by Mark Gibbs

Old Wisdom, New IT Realities

Nov 04, 20113 mins
Computers and PeripheralsConsumer ElectronicsIT Strategy

Do you really want to fight with your users over consumer tech in the enterprise? Hint: It's often a losing battle....

You know the old saw: “If you can’t fight ’em, join ’em”? As corny as that may be, when it comes to dealing with the influx of alien tech that your users bring in to your organization every day, that’s a really good bit of advice.


For example, there you are, in the IT group, and you have a user who wants you to get excited about, say, the Roambi app (which is outstanding) they just found in the Apple App Store and downloaded to their work iPad or iPhone and now they’re uploading sales data to test it out and sharing their models of what they’ve forgotten is really private data with everyone. It slices and dices and isn’t it great looking! And it was free!

You, my friend, have two choices; you can either adopt the persona of a god of IT and dismiss their enthusiasm with a haughty wave of your hand and pronounce their find as a huge FAIL because it’s not architected for the enterprise or you can engage with their enthusiasm and discover what drives their interest in whatever the app does and, if you’re smart, encourage them to think in IT terms rather than consumer terms.

Now, before we discuss the issues of engaging their excitement we have to consider what happens when we dismiss the user’s excitement out-of-hand.

Remember, the user is amped, they’ve found a solution and they understand it. You come along, sneer as only someone with a gazillion years of IT experience and the certain knowledge that this bozo is going to wind up being a pain in your ***, and what have you got? A user who not only hates you, but also will do whatever they can to get their own way!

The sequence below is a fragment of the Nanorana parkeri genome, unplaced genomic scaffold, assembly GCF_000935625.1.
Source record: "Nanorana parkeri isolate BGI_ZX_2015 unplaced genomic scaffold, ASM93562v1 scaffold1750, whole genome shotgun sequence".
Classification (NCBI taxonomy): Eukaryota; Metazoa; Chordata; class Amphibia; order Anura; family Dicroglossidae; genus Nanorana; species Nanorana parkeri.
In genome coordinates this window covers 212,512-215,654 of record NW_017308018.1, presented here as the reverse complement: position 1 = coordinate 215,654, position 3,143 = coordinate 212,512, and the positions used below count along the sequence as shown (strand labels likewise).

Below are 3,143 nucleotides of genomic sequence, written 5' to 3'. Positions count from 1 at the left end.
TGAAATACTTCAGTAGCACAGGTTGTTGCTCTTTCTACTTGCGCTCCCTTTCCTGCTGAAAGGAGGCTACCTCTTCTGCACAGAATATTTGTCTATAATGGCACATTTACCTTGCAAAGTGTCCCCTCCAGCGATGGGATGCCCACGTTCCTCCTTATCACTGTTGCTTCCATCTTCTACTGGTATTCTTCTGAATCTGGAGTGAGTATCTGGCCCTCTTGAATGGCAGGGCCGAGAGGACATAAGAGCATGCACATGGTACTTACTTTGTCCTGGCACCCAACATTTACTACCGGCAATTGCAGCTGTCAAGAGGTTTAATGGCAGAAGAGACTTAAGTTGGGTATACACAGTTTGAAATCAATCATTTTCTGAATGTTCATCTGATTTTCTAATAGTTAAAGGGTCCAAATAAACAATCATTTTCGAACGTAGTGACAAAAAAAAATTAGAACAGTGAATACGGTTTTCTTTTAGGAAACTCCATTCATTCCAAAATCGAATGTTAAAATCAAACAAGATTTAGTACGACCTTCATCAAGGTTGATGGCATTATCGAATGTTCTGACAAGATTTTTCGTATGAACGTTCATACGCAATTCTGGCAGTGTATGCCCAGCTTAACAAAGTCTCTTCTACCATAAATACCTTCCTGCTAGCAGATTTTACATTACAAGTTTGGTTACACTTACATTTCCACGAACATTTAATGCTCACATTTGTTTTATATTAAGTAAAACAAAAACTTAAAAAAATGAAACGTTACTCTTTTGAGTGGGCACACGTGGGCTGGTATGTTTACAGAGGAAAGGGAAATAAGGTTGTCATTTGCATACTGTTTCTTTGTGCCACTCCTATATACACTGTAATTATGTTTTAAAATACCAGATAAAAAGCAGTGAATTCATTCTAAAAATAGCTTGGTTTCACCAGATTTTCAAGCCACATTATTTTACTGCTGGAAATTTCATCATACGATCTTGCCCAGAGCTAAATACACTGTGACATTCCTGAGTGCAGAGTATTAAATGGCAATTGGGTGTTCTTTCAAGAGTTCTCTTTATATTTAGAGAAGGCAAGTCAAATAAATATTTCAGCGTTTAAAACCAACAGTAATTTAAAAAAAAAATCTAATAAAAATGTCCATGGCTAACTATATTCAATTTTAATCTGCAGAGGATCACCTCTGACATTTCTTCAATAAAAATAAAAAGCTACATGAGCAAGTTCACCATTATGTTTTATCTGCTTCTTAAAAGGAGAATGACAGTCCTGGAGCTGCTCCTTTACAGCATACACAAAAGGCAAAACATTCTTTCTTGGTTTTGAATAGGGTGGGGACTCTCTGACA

They’ll go to their manager and point out that they found a solution and IT didn’t. They can get the job done, which, while debatable, will not be what the problem has become … what the problem has become is political!

Now your adversaries are not only the users but also their bosses. Have one or two users pissed off with you is one thing, but having an entire department against you is a recipe for corporate ugliness.

Contrast the scenario of the user excited about a solution (even with warts and carbuncles) with many of the solutions that IT wants to promote where the user has to be educated and learn a process. How much fun do you think the user will see in the Big IT way of doing things?! But a free app that the user “groks” … that they care about? That could be an advertisement:

The user’s app: free.

Your time: $90 per hour.

Getting them to work with you: priceless.

So, before you dismiss the user’s “find” and their excitement with a wave of the hand, consider that consumerization of IT brings with it both new horrors, as in stuff you can’t ever really control, and new opportunities; joining your users, getting them on your side and getting them to grok what enterprise IT really means.